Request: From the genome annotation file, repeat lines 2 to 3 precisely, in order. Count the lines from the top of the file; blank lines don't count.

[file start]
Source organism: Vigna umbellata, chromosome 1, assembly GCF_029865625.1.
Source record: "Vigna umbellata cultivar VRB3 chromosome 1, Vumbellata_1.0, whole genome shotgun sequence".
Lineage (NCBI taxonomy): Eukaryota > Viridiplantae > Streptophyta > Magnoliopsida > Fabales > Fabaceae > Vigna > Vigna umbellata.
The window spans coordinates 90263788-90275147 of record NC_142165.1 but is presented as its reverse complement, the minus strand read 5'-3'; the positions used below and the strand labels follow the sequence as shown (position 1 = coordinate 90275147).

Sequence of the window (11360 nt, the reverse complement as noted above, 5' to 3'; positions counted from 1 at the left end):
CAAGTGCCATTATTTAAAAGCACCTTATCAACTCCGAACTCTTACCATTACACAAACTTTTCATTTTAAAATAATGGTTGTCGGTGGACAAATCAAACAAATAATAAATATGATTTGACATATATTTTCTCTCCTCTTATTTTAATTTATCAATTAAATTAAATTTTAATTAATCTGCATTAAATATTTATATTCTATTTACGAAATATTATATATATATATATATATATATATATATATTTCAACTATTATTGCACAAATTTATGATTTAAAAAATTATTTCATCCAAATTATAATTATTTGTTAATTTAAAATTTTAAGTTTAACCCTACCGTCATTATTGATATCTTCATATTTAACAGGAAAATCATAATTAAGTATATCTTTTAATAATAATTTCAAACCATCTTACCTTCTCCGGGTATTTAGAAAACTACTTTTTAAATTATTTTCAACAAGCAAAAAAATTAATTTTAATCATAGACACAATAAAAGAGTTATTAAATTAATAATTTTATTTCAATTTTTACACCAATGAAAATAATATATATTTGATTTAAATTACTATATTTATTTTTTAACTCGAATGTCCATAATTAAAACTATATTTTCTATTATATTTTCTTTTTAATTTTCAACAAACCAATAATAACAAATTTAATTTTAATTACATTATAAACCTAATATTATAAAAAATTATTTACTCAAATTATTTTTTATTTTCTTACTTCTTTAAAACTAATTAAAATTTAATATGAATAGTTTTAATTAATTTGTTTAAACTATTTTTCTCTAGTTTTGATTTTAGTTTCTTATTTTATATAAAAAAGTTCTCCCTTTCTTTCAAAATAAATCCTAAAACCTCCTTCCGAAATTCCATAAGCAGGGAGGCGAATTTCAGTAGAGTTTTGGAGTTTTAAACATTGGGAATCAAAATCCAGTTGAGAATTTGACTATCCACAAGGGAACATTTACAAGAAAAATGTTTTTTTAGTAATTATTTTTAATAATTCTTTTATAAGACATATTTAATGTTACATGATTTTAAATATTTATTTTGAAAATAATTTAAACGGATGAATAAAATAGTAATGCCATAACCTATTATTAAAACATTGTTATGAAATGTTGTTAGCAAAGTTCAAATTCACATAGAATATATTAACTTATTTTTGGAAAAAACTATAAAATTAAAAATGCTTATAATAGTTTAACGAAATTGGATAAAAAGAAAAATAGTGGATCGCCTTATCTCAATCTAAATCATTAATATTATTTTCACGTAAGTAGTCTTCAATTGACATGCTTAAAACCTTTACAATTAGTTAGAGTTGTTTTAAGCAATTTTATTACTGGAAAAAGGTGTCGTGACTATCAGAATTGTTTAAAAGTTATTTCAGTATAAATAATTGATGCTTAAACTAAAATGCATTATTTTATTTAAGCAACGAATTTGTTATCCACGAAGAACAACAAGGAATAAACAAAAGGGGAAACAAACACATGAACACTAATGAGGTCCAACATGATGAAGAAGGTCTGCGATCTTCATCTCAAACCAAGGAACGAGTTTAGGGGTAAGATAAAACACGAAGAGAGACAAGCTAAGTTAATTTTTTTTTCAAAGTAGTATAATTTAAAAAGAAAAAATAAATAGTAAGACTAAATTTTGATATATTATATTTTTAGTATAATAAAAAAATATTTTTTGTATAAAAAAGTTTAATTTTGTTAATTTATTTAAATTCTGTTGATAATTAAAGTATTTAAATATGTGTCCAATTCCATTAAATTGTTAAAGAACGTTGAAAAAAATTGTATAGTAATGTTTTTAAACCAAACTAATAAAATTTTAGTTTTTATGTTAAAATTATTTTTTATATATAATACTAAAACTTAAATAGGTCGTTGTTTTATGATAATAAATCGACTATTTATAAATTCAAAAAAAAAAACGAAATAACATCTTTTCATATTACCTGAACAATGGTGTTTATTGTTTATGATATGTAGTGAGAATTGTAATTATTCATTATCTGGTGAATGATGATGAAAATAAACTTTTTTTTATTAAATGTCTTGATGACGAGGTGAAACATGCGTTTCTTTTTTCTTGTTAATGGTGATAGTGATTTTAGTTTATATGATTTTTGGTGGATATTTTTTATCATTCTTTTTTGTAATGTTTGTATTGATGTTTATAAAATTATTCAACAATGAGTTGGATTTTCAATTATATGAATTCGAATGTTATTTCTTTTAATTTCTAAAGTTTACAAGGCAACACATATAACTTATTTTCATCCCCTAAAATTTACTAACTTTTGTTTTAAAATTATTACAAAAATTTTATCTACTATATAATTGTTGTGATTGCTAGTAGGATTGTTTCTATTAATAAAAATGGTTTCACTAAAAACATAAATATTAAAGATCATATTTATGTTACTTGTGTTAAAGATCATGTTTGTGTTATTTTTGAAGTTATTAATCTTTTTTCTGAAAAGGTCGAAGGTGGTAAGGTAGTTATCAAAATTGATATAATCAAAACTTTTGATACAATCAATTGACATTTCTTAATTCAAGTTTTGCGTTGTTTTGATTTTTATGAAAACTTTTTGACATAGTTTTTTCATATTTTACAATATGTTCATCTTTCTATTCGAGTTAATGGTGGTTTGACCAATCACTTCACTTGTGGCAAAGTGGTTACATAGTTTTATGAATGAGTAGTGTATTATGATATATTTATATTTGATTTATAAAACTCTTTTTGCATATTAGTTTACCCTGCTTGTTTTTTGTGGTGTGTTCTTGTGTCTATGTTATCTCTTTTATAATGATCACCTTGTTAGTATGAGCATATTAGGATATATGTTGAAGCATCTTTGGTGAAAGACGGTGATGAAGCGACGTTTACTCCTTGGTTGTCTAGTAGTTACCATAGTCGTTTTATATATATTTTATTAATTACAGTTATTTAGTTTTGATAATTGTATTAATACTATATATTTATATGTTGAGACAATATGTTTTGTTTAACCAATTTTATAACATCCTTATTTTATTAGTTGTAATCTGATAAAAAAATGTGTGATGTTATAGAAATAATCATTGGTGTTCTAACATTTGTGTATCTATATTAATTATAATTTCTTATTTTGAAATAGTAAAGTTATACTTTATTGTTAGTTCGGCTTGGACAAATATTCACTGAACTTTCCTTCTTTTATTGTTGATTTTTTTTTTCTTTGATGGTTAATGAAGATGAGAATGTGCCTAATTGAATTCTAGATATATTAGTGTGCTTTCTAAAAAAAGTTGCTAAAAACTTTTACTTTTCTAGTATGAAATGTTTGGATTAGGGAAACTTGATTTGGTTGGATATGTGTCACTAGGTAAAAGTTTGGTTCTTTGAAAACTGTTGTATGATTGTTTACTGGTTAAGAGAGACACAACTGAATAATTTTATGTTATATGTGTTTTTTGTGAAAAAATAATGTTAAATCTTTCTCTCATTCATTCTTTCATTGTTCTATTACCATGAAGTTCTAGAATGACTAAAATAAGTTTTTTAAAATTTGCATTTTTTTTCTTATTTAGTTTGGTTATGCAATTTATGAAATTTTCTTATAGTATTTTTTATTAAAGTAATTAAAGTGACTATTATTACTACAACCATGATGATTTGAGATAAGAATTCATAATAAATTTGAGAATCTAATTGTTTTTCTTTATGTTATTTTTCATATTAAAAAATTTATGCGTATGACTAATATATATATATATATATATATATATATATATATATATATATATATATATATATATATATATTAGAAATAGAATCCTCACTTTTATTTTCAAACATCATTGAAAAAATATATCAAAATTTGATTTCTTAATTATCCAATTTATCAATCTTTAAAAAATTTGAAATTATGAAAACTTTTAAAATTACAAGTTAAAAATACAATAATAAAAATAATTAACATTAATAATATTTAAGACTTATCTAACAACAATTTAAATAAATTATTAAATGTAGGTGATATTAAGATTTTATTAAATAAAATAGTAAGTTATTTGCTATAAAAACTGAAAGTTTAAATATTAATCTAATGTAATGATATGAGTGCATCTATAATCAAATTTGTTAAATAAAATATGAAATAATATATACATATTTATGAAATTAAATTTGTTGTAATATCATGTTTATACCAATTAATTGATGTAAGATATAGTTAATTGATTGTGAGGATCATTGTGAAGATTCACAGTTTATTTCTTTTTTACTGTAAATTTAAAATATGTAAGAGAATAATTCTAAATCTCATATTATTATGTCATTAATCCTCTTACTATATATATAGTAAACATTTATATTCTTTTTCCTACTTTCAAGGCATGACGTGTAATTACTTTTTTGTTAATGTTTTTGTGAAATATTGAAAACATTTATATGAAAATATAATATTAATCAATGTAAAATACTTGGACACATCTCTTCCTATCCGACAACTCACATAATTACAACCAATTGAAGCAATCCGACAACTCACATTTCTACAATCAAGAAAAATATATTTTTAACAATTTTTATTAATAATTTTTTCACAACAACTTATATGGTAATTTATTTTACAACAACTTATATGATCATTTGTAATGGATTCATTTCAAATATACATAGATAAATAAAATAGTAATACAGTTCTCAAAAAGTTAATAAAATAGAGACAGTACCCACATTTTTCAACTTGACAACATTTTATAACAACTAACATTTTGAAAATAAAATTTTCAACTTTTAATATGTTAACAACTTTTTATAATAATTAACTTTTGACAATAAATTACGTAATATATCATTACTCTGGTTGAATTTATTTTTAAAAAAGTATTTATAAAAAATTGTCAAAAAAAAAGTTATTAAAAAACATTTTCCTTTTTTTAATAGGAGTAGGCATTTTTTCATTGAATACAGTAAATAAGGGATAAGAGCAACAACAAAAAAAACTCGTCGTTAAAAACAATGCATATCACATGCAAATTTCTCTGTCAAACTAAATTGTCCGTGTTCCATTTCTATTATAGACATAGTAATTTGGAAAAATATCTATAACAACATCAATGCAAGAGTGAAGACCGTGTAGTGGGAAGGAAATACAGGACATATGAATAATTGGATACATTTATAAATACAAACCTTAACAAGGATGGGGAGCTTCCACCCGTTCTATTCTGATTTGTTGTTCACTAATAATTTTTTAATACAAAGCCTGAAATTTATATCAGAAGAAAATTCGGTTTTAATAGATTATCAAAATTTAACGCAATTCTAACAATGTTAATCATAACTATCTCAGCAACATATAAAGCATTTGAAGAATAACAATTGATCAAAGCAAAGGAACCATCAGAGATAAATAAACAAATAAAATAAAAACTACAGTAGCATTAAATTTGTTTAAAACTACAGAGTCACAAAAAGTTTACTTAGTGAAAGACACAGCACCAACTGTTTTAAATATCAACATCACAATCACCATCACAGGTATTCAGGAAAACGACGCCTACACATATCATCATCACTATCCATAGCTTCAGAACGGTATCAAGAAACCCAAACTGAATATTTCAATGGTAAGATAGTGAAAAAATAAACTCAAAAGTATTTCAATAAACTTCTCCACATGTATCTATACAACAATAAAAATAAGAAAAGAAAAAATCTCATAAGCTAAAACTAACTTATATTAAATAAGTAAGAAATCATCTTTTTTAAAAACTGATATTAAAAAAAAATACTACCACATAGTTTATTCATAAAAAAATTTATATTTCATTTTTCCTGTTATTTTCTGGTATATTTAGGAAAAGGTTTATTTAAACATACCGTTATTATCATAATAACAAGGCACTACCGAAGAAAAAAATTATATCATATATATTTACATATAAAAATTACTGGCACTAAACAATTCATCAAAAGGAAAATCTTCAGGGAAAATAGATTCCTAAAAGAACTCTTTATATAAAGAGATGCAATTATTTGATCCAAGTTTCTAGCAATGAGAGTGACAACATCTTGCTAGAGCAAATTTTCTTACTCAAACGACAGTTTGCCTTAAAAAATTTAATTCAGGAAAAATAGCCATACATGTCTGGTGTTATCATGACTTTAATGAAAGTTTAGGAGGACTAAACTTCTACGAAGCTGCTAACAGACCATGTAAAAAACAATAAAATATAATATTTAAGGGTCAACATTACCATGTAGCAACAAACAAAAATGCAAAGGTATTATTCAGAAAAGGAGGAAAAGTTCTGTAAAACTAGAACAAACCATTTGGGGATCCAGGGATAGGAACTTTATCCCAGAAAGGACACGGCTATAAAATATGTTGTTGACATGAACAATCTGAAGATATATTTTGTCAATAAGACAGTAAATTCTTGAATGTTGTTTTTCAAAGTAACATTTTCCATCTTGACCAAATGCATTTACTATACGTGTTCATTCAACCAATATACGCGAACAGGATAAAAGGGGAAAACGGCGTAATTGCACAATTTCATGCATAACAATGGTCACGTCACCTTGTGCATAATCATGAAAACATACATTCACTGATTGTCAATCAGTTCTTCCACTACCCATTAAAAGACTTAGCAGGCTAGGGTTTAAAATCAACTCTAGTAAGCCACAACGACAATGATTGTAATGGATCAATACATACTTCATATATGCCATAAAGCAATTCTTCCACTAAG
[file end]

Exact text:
Source record: "Vigna umbellata cultivar VRB3 chromosome 1, Vumbellata_1.0, whole genome shotgun sequence".
Lineage (NCBI taxonomy): Eukaryota > Viridiplantae > Streptophyta > Magnoliopsida > Fabales > Fabaceae > Vigna > Vigna umbellata.